Cast Iron Christmas
Last spring, I got really into Dutch Baby Pancakes, which are basically – big awesome pancakes that are oven baked. They rise SUPER high while cooking, then fall making a yummy breakfast treat. Anywho, as I made them more and more, I looked to refine my method and found that many recipes called for a cast iron pan. So, I went out and bought a 10″ Lodge skillet and I was in business…so much so, that weekend Dutch Baby’s (DBs) for me and B, turned into weekday morning DB’s for myself before work. Yeahhhhhh, did I mention I use like a whole stick of butter for these? baha. So good.
A few dutch babies later, I was starting to get some burnt bits on my pan that were getting progressively crustier by the Dutch baby. What do they say, a poor crafts(woman) blames her tools? Well, I did. I blamed this newly made piece of cast iron, with its rough interior and set off to Google to figure out how to salvage and maintain it. Late light Google-ing and Youtube-ing taught me two things: I hadn’t properly cared for my skillet, and vintage cast iron is rad!
Before I ever got around to cleaning my Lodge with my newly learned regimen, courtesy of The Culinary Fanatic, I scored two pieces of vintage Griswold cast iron, shweeet!
- Griswold #8 Skillet – Found at auction by a work colleague. This pan was produced between 1919-1940, and features the large block logo. Bamfy.
- Griswold #7 Skillet – Found at an antique store in Frederick, MD. Produced between 1940-1957. This pan features the small block logo, which isn’t as collectible, but had a gorgeous interior. Super flat, no pitting or rust at all.
It’s hard to describe, but immediately I loved them… like, family heirloom-level love. These pans are 60+ years old and their mystery was alluring. Who owned them, what had they cooked inside? The thought of restoring these pans and putting them back to work was exciting, but before I could get to cooking – both needed to be stripped and re-seasoned.
Enter my friend Megan. She allowed me the use of her self-cleaning oven to strip the pans down to bare metal. A self cleaning oven cycle heats to 900 degrees and burns off old crud so you can start fresh. This method of stripping worked beautifully, but not before we started a small fire in her oven. OOPS! Turns out some burnt cheese on the floor of her oven was ready for an encore. Lesson learned? Give your oven a good wipe down before you set it to INCINERATE. Then, IF you see flames, leave the door shut and let it burn out. Oh, memories. haha.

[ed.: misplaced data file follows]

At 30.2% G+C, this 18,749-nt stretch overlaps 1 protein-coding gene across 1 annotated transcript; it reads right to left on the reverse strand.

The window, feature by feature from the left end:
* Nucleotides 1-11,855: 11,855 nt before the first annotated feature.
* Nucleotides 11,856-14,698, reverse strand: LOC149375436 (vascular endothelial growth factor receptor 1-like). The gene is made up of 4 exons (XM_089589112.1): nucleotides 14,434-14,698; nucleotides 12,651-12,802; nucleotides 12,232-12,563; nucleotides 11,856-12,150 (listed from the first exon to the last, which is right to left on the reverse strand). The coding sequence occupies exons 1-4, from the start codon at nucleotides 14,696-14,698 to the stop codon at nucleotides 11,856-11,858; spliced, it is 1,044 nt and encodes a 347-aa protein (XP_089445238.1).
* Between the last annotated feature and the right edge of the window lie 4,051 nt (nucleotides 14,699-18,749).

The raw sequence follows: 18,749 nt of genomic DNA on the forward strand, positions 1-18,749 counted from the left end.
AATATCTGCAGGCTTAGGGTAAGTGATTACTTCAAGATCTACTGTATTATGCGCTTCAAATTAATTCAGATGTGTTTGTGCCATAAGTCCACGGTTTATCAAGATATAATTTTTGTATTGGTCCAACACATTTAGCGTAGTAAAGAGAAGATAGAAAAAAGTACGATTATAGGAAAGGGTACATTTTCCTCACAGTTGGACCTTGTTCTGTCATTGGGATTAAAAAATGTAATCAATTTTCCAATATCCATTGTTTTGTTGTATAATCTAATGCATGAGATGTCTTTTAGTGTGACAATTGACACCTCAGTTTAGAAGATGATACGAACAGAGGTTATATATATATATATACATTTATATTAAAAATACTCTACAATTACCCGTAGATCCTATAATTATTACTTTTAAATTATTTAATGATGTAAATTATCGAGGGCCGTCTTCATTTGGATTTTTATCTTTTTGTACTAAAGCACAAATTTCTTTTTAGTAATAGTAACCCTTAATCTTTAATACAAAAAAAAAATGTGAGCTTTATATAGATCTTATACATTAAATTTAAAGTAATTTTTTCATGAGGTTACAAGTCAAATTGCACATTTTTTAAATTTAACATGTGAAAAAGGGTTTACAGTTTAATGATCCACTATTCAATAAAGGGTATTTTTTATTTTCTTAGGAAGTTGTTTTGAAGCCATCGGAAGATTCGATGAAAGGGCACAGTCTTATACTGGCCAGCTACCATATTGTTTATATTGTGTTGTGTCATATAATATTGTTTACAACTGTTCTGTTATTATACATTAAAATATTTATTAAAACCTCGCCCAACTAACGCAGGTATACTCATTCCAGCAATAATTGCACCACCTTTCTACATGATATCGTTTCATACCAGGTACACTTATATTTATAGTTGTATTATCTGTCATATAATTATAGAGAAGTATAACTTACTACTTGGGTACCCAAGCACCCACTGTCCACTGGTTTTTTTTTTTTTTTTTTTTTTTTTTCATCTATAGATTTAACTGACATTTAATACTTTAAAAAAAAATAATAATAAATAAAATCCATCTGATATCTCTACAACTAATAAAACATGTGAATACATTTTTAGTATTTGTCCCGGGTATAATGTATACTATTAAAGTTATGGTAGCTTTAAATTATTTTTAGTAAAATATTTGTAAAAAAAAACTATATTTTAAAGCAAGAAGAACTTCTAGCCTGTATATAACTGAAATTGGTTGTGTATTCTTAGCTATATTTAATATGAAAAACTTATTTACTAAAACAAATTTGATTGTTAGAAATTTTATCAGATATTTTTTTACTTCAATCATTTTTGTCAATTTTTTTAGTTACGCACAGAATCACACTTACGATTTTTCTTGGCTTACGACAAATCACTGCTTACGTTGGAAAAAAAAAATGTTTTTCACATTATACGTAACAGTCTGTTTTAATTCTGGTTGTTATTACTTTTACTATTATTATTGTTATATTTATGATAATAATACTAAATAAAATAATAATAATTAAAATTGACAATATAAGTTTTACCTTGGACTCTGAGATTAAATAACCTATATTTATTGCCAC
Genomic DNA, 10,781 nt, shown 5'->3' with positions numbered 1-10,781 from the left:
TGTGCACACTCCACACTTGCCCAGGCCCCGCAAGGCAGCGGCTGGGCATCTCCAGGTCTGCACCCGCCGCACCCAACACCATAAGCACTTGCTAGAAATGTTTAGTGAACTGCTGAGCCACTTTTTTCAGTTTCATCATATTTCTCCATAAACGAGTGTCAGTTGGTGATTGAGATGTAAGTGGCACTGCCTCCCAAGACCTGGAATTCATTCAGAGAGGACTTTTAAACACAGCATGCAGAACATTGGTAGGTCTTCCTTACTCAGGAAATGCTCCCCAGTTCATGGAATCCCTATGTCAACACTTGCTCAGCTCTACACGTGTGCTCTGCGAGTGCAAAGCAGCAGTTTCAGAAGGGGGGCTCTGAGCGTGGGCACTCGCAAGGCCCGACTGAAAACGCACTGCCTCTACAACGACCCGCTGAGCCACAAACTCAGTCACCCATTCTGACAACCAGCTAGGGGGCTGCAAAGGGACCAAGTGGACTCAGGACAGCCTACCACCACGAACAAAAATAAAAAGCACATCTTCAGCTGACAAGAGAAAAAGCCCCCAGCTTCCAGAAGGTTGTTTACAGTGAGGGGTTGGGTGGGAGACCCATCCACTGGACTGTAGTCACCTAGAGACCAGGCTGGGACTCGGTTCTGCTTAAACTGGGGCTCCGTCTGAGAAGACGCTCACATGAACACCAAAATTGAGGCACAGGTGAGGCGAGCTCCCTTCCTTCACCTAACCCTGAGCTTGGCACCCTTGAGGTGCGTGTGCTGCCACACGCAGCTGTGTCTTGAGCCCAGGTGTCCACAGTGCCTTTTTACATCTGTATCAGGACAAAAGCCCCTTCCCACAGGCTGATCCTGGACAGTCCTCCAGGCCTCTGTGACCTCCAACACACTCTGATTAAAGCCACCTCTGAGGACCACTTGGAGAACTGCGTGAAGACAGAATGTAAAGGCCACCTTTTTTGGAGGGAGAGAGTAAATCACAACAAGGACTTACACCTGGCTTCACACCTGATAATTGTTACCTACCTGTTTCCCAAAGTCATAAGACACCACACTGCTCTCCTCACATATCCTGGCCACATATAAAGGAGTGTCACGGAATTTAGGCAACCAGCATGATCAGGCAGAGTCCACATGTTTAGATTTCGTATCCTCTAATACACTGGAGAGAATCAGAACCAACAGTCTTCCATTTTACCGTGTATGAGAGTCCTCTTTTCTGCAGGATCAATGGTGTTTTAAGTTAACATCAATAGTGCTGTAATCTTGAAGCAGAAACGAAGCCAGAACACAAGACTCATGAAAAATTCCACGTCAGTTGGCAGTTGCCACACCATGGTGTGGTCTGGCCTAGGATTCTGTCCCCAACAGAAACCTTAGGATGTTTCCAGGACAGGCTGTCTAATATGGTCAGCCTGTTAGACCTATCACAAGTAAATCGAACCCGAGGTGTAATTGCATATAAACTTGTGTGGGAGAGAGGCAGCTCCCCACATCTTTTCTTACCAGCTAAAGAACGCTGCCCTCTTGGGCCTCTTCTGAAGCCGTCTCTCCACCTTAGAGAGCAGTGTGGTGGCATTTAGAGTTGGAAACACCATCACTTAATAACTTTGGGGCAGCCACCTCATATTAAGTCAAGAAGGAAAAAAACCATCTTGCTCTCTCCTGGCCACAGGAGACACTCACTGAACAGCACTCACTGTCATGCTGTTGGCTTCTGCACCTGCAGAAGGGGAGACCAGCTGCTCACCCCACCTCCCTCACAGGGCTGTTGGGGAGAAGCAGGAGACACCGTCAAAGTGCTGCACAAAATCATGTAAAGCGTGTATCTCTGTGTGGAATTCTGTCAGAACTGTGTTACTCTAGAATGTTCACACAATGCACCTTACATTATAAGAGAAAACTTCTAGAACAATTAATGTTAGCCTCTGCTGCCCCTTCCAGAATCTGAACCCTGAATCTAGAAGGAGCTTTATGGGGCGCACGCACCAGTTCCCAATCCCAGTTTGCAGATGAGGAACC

Fast forward to this Christmas, and I spotted two crusty pieces of Wagnerware in my Dad’s cookware collection. I thought it would be fun to strip and re-season them to their former glory from start to finish, with no fires. So I did, using the Culinary Fanatic’s method. I don’t know why, but it’s so satisfying to clean these things. Rough & burnt – to MEGA rusty – to smooth and clean! Proof is in the pudding, check it out.
Culinary Fanatic Restoration Instructions
- Place pan(s) face down in the oven.
- Set oven to ‘Self Clean’ for a 2 hour cycle.
- Allow pans to cool with oven door shut.
- When cool, scour thoroughly with 00 steel wool and dish soap.
- Rinse in cold water, dry well and set over heat ensure completely dry.
Culinary Fanatic Seasoning Instructions
- Preheat oven to 200 degrees.
- Place skillet face down on the rack, and allow to heat to 200, appx. 20 mins.
- Remove skillet from oven and apply a liberal amount of Crisco shortening to entire pan.
- After applying Crisco, wipe it all off with an absorbent paper towel, like Scotts Blue Shop Towels.
- Place skillet back in oven upside down and increase temp to 300 degrees, bake for 15 minutes.
- After 15 minutes, remove skillet and lightly wipe to smooth any pooling or uneven spots of oil.
- Place skillet back in oven upside down and increase oven temp to 400 degrees, bake 2 hours.
- Allow pans to cool completely in oven.
- Repeat if more sheen on your skillet is desired.